My middle kid is 4. She is a constant, never-ending stream of absolute side-splitting hilarity. That’s not just me saying “my kid is special,” in the standard parent-bragging way. In fact, as far as I can tell, my kid is very much not special in this regard.
Right around this age, give or take a few months, kids seem to be absolutely hilarious (my oldest kid certainly was at this age, and I expect my youngest will be as well). A few moments of reflection and it’s easy to see why: much earlier than this, and they can’t really talk at all. Much later than this, and their language ability develops to the point where they speak “normally” and don’t say the funny not-quite-right charmers that are such a hallmark of this particular development stage. This is the sweet spot.
I think this principle is easy to see when you’re looking at the hysterical half-nonsense spewed by a four-year-old, but it’s present everywhere. Between “not knowing anything” and the point where your knowledge levels out and joins the “general consensus” is a sweet spot where the most creative things can happen. You know enough to be dangerous, but you don’t know so much that you’ve started following familiar pathways all the time just because they’re familiar.
Capitalize on that. Lots of people get frustrated in exactly this stage because it feels like you’ve emerged from the stuff that’s easy to learn and you’re on the precipice where expertise feels elusive, like there’s so much more to absorb that you don’t have yet. In your race to avoid that discomfort you grab anything that looks like expertise, but what looks like expertise is often just the standard model of whatever it is you’re doing. In order to avoid looking or feeling foolish, you surrender your freedom to do really creative things in the nonsense-space.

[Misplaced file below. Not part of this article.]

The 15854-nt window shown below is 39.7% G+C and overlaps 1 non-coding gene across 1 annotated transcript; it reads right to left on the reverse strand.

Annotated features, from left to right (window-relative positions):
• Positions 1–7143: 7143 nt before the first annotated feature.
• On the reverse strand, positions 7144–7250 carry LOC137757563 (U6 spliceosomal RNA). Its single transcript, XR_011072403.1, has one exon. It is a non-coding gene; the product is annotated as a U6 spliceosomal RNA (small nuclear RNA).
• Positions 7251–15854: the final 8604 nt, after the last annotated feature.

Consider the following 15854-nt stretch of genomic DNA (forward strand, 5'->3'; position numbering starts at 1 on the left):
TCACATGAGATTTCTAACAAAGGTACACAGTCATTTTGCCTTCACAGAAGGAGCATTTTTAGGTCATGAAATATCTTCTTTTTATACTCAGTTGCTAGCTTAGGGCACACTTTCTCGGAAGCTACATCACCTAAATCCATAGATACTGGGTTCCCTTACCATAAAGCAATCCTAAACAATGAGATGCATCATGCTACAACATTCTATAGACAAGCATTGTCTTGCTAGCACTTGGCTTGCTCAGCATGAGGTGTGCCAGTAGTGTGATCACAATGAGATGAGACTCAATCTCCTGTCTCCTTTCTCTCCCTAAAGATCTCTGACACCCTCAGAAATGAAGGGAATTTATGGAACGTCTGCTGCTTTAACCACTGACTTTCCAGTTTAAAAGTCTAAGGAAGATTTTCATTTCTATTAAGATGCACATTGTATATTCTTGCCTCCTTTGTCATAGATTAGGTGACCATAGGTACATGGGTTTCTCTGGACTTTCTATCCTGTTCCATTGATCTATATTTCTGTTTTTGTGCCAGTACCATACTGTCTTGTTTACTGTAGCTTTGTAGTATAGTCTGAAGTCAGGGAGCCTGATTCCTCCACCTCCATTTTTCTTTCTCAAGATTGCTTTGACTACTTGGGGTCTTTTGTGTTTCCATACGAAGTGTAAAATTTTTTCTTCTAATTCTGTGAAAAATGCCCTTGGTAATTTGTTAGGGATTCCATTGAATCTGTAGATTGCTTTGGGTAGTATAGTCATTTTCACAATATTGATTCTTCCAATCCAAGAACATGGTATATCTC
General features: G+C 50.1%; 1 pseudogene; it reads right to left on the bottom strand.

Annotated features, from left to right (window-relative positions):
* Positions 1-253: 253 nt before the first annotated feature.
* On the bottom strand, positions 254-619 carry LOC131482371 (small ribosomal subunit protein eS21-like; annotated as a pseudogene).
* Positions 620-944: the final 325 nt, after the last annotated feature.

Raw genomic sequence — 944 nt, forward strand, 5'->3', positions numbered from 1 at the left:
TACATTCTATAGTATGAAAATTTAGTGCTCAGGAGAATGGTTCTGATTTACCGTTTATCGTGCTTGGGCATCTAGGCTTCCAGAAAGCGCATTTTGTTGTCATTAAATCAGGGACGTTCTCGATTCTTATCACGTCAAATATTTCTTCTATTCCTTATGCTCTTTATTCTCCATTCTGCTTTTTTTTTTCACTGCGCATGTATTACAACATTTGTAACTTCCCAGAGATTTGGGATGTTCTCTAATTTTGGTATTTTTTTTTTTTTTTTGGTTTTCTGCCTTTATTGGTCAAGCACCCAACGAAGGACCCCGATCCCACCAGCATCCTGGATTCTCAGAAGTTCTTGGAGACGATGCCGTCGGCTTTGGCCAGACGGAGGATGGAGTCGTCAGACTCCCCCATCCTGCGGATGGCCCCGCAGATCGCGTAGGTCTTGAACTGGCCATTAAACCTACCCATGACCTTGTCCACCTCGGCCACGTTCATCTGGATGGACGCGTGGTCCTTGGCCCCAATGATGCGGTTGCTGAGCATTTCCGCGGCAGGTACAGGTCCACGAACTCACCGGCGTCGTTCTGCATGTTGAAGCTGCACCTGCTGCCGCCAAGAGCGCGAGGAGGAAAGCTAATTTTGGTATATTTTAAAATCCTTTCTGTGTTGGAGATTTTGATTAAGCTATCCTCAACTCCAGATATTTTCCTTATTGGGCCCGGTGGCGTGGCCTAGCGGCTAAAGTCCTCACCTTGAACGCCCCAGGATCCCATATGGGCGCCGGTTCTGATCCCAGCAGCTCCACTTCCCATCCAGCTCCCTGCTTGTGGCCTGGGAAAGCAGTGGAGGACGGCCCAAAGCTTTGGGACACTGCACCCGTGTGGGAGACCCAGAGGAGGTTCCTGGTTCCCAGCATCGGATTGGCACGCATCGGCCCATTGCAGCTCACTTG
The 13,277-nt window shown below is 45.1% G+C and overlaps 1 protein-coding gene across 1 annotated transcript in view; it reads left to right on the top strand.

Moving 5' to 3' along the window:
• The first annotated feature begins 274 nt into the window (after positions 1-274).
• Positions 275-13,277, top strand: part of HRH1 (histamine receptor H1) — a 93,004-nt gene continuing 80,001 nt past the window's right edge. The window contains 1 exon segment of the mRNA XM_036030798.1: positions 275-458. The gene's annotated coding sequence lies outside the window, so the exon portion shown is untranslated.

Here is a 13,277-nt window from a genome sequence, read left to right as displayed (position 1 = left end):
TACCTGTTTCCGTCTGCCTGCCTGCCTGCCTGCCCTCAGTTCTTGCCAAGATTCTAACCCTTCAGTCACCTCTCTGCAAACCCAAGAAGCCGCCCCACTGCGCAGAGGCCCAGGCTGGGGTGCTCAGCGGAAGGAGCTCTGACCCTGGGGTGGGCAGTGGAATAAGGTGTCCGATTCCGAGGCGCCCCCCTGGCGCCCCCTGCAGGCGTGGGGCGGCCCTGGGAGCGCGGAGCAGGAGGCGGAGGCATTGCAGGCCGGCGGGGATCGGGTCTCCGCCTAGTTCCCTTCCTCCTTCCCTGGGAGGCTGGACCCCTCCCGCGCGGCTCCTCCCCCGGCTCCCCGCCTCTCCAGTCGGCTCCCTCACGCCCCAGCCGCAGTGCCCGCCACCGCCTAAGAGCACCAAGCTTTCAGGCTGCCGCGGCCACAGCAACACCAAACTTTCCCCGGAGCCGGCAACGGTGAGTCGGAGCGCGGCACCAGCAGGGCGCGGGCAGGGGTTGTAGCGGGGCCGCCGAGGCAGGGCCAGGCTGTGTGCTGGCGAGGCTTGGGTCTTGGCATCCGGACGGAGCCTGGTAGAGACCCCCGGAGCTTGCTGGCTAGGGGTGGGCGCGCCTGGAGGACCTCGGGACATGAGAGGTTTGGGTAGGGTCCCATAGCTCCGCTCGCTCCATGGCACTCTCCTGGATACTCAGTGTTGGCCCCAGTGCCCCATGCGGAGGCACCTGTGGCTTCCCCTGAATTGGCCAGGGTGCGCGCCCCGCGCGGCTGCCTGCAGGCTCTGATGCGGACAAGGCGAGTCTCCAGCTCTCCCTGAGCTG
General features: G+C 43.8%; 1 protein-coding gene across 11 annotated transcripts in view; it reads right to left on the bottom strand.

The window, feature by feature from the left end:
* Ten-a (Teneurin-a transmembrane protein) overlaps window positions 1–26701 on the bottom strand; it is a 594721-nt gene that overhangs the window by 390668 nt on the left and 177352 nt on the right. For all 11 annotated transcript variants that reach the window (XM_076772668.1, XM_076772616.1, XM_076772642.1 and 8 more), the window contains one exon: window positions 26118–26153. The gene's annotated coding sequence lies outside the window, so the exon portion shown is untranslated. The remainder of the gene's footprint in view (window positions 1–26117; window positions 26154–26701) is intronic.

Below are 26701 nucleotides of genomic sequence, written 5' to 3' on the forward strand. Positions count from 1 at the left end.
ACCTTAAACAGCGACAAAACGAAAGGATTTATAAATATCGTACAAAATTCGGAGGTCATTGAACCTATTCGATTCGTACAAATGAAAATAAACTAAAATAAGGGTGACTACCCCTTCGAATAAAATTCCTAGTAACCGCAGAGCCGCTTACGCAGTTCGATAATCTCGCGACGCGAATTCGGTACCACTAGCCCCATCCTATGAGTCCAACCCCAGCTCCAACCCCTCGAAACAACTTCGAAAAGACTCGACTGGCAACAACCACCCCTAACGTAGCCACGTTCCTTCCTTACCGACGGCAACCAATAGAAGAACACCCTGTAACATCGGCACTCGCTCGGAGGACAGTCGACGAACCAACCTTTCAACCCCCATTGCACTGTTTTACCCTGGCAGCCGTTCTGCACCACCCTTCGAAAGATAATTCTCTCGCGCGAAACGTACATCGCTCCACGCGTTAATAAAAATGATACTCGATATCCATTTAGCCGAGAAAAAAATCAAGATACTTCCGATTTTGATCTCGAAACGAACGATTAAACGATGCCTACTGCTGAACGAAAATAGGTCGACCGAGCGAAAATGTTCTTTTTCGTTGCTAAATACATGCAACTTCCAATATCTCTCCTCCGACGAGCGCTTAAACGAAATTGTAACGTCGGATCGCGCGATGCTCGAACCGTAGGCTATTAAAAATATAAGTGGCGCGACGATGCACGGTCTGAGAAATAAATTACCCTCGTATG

Part of why kids are hilarious at that age is because they don’t know what things, exactly, they’re wrong about – and they don’t care. They’re trying to get their point across, express themselves, and use language to manipulate their conditions. They’re not yet focused on status or whether there’s a “right” way to do things that might be separate from the “effective” way. Be like them. Don’t rush out of the sweet spot. Stay there and play for as long as you can.